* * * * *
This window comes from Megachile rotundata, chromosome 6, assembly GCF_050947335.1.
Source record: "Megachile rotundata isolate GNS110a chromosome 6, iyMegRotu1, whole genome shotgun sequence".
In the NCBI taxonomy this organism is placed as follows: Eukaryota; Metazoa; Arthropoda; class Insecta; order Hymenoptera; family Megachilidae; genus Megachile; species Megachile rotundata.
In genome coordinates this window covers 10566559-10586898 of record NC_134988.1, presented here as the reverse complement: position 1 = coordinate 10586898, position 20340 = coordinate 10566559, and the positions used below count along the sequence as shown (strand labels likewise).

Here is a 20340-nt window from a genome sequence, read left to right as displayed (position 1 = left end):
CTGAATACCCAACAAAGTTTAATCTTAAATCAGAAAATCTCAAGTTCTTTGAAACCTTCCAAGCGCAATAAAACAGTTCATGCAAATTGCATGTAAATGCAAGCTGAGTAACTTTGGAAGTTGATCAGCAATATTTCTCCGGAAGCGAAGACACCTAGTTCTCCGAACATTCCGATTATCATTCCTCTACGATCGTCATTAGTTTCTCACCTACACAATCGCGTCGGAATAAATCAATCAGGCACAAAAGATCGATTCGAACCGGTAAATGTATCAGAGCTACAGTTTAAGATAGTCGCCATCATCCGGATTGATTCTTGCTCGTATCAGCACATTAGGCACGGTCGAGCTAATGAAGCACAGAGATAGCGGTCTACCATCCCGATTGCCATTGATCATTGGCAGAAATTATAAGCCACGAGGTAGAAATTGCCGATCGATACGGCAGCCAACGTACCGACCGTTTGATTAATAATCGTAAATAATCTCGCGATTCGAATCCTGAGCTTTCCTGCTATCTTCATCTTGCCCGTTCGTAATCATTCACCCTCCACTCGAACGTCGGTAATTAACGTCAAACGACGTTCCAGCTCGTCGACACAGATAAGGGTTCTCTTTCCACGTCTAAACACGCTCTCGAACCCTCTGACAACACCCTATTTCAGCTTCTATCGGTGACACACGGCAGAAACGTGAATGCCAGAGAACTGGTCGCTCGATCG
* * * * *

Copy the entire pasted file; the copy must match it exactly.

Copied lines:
This window comes from Megachile rotundata, chromosome 6, assembly GCF_050947335.1.
Source record: "Megachile rotundata isolate GNS110a chromosome 6, iyMegRotu1, whole genome shotgun sequence".
In the NCBI taxonomy this organism is placed as follows: Eukaryota; Metazoa; Arthropoda; class Insecta; order Hymenoptera; family Megachilidae; genus Megachile; species Megachile rotundata.
In genome coordinates this window covers 10566559-10586898 of record NC_134988.1, presented here as the reverse complement: position 1 = coordinate 10586898, position 20340 = coordinate 10566559, and the positions used below count along the sequence as shown (strand labels likewise).

Here is a 20340-nt window from a genome sequence, read left to right as displayed (position 1 = left end):
CTGAATACCCAACAAAGTTTAATCTTAAATCAGAAAATCTCAAGTTCTTTGAAACCTTCCAAGCGCAATAAAACAGTTCATGCAAATTGCATGTAAATGCAAGCTGAGTAACTTTGGAAGTTGATCAGCAATATTTCTCCGGAAGCGAAGACACCTAGTTCTCCGAACATTCCGATTATCATTCCTCTACGATCGTCATTAGTTTCTCACCTACACAATCGCGTCGGAATAAATCAATCAGGCACAAAAGATCGATTCGAACCGGTAAATGTATCAGAGCTACAGTTTAAGATAGTCGCCATCATCCGGATTGATTCTTGCTCGTATCAGCACATTAGGCACGGTCGAGCTAATGAAGCACAGAGATAGCGGTCTACCATCCCGATTGCCATTGATCATTGGCAGAAATTATAAGCCACGAGGTAGAAATTGCCGATCGATACGGCAGCCAACGTACCGACCGTTTGATTAATAATCGTAAATAATCTCGCGATTCGAATCCTGAGCTTTCCTGCTATCTTCATCTTGCCCGTTCGTAATCATTCACCCTCCACTCGAACGTCGGTAATTAACGTCAAACGACGTTCCAGCTCGTCGACACAGATAAGGGTTCTCTTTCCACGTCTAAACACGCTCTCGAACCCTCTGACAACACCCTATTTCAGCTTCTATCGGTGACACACGGCAGAAACGTGAATGCCAGAGAACTGGTCGCTCGATCG